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My number four son is now a police officer, a few months into his first year on the job. He spends his evenings and nights driving his patrol car around a New England city, staying awake, keeping the peace.
He tells me that about once a week he responds to a domestic call involving a minor. With few exceptions, they’re variations on the same theme: a single mother with one child, a son, who is unruly and defiant and whom she can’t control. My son tells me that his department responds to at least one of these every day — this in a relatively small city.
He had one case where the boy was ten years old. The lad refused to put on his seat belt, so his mother called 911.
I think it’s hard for most women to discipline children, particularly sons. I think some women fear that they’ll lose the love of their sons if they say “no.” Beyond that, I think many, perhaps most, women simply don’t want to be the heavy, the no-nonsense voice of authority. It’s a role many men don’t mind playing (and one I always enjoyed), but one mothers would rather delegate to fathers.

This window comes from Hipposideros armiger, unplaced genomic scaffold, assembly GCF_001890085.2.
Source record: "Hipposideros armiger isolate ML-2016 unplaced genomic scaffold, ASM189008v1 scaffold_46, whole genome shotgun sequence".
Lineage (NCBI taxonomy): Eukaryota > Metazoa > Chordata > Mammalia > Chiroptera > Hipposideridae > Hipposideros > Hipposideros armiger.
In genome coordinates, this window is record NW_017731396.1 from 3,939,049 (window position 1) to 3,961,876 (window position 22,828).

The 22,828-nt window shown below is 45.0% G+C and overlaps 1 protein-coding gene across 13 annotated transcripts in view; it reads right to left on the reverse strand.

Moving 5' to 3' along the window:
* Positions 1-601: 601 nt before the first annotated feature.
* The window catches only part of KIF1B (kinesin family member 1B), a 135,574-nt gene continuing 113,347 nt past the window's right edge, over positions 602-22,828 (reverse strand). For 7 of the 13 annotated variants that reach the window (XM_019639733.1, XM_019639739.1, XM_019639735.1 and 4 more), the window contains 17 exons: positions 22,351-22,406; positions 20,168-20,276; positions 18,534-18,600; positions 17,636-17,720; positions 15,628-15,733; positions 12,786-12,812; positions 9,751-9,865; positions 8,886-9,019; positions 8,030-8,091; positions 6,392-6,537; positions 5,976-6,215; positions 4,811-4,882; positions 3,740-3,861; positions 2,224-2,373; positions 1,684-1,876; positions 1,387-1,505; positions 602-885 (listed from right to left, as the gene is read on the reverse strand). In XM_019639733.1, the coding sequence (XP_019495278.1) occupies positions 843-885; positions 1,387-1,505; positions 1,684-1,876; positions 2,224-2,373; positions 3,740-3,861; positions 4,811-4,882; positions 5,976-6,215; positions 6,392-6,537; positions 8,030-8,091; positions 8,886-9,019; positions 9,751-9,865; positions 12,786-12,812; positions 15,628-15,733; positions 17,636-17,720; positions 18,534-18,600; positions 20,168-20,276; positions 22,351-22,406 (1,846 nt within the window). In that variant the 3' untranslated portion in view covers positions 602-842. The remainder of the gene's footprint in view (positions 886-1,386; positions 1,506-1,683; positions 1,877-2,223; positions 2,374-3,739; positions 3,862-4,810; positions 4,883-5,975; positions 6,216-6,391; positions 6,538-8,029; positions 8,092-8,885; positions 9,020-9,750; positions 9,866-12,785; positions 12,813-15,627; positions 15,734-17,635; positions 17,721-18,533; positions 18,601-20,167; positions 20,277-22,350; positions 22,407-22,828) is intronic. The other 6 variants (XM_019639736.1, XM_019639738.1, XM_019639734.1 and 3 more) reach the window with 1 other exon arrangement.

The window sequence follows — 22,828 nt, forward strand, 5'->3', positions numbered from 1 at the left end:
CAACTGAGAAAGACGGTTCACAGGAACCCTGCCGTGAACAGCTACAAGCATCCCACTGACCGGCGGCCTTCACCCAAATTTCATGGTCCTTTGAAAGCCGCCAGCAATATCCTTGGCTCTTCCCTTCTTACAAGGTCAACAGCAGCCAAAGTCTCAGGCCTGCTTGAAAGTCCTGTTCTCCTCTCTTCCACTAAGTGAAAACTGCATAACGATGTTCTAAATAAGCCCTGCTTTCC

Boys and girls need fathers. But we can’t talk about that, about the roles fathers play, if we have to pretend that men and women are the same, or that their differences are trivial and mutable.
And that is perhaps the most important reason why we should reject calls for respectful compliance with the trans nonsense, and encourage a clearer understanding of sexual reality — of men and women and how we differ.Published in